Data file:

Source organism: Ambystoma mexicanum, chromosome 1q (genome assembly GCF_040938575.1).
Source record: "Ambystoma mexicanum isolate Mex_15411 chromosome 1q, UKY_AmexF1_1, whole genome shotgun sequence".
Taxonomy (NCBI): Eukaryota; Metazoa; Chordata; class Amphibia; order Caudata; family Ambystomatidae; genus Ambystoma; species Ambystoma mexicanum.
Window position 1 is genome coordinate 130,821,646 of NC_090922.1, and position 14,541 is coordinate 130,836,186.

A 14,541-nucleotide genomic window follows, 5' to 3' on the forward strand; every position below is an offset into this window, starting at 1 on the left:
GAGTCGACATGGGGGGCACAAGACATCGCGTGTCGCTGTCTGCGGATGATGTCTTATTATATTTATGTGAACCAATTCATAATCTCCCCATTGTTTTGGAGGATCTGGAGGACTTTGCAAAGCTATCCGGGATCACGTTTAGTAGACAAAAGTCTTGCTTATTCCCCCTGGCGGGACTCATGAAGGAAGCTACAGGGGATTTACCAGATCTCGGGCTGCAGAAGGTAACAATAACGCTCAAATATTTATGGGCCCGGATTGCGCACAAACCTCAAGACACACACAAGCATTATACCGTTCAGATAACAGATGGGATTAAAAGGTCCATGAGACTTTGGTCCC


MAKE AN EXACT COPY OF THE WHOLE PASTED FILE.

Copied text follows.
Source organism: Ambystoma mexicanum, chromosome 1q (genome assembly GCF_040938575.1).
Source record: "Ambystoma mexicanum isolate Mex_15411 chromosome 1q, UKY_AmexF1_1, whole genome shotgun sequence".
Taxonomy (NCBI): Eukaryota; Metazoa; Chordata; class Amphibia; order Caudata; family Ambystomatidae; genus Ambystoma; species Ambystoma mexicanum.
Window position 1 is genome coordinate 130,821,646 of NC_090922.1, and position 14,541 is coordinate 130,836,186.

A 14,541-nucleotide genomic window follows, 5' to 3' on the forward strand; every position below is an offset into this window, starting at 1 on the left:
GAGTCGACATGGGGGGCACAAGACATCGCGTGTCGCTGTCTGCGGATGATGTCTTATTATATTTATGTGAACCAATTCATAATCTCCCCATTGTTTTGGAGGATCTGGAGGACTTTGCAAAGCTATCCGGGATCACGTTTAGTAGACAAAAGTCTTGCTTATTCCCCCTGGCGGGACTCATGAAGGAAGCTACAGGGGATTTACCAGATCTCGGGCTGCAGAAGGTAACAATAACGCTCAAATATTTATGGGCCCGGATTGCGCACAAACCTCAAGACACACACAAGCATTATACCGTTCAGATAACAGATGGGATTAAAAGGTCCATGAGACTTTGGTCCC